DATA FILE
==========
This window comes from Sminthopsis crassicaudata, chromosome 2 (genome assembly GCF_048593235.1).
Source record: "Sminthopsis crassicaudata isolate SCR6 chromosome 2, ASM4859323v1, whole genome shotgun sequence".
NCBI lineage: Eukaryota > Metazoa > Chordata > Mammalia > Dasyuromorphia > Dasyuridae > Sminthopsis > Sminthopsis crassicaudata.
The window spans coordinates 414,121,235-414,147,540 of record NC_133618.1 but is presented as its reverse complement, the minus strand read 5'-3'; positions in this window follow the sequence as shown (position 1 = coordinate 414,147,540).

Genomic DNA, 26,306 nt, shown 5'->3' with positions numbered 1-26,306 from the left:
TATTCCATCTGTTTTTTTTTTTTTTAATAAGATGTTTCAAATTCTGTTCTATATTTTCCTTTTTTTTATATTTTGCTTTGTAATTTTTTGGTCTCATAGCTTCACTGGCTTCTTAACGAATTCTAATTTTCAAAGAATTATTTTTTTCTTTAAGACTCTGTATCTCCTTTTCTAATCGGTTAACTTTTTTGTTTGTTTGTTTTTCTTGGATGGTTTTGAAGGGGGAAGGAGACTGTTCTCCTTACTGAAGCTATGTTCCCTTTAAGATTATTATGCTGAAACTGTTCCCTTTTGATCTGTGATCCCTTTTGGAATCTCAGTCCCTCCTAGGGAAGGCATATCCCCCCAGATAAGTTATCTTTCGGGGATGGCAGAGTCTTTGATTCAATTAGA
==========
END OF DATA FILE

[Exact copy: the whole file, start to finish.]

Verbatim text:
This window comes from Sminthopsis crassicaudata, chromosome 2 (genome assembly GCF_048593235.1).
Source record: "Sminthopsis crassicaudata isolate SCR6 chromosome 2, ASM4859323v1, whole genome shotgun sequence".
NCBI lineage: Eukaryota > Metazoa > Chordata > Mammalia > Dasyuromorphia > Dasyuridae > Sminthopsis > Sminthopsis crassicaudata.
The window spans coordinates 414,121,235-414,147,540 of record NC_133618.1 but is presented as its reverse complement, the minus strand read 5'-3'; positions in this window follow the sequence as shown (position 1 = coordinate 414,147,540).

Genomic DNA, 26,306 nt, shown 5'->3' with positions numbered 1-26,306 from the left:
TATTCCATCTGTTTTTTTTTTTTTTAATAAGATGTTTCAAATTCTGTTCTATATTTTCCTTTTTTTTATATTTTGCTTTGTAATTTTTTGGTCTCATAGCTTCACTGGCTTCTTAACGAATTCTAATTTTCAAAGAATTATTTTTTTCTTTAAGACTCTGTATCTCCTTTTCTAATCGGTTAACTTTTTTGTTTGTTTGTTTTTCTTGGATGGTTTTGAAGGGGGAAGGAGACTGTTCTCCTTACTGAAGCTATGTTCCCTTTAAGATTATTATGCTGAAACTGTTCCCTTTTGATCTGTGATCCCTTTTGGAATCTCAGTCCCTCCTAGGGAAGGCATATCCCCCCAGATAAGTTATCTTTCGGGGATGGCAGAGTCTTTGATTCAATTAGA